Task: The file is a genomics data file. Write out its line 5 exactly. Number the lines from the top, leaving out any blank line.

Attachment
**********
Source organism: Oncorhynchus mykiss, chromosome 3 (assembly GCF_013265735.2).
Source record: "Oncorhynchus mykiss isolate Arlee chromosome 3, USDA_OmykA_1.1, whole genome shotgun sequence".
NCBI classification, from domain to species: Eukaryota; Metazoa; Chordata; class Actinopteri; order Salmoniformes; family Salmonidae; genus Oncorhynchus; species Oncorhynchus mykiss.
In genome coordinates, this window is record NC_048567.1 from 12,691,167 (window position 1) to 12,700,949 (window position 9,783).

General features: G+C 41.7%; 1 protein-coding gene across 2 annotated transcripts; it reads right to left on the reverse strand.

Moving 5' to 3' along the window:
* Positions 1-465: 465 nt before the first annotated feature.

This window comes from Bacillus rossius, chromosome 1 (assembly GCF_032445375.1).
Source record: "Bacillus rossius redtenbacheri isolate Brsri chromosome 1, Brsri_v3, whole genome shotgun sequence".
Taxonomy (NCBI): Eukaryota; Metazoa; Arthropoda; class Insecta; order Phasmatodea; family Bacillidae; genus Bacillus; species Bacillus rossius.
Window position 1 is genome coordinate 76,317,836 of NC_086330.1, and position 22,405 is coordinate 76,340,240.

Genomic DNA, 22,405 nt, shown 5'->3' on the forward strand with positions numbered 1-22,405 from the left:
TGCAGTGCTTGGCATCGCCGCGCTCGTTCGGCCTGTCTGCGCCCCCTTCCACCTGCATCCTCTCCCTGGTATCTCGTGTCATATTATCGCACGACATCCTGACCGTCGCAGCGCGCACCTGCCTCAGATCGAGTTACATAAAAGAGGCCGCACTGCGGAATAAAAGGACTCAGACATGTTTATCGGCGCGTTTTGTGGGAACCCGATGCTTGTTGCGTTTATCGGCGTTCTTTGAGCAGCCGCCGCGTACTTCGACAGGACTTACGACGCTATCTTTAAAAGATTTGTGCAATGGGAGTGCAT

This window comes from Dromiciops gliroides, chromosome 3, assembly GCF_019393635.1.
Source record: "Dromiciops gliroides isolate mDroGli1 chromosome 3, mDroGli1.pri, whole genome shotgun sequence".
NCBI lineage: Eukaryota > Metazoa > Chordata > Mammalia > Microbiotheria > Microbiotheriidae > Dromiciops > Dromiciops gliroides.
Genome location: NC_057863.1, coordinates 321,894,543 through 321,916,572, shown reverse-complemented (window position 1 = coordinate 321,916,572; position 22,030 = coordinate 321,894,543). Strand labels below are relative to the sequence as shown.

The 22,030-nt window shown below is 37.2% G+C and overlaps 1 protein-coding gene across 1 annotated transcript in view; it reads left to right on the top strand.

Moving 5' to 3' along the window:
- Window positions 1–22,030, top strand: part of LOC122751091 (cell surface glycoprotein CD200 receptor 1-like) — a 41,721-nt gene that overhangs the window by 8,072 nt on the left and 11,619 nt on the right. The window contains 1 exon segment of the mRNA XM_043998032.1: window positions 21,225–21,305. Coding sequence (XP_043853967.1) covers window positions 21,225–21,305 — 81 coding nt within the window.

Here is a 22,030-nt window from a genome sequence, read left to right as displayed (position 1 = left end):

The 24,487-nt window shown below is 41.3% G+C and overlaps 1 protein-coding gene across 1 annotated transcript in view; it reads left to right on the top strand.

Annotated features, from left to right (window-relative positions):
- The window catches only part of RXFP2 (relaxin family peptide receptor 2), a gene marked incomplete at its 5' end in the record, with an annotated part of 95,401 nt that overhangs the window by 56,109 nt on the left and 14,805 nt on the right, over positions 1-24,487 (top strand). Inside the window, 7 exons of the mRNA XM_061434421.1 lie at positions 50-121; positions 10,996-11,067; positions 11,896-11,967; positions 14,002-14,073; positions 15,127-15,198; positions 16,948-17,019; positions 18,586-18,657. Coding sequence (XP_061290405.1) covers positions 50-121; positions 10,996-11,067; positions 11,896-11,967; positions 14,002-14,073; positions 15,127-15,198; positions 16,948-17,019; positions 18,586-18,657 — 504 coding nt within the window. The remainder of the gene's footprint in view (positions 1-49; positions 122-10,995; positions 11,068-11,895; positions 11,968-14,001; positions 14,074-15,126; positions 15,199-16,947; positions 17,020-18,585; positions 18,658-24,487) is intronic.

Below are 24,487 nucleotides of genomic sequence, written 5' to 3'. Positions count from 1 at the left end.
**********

General features: G+C 41.7%; 1 protein-coding gene across 2 annotated transcripts; it reads right to left on the reverse strand.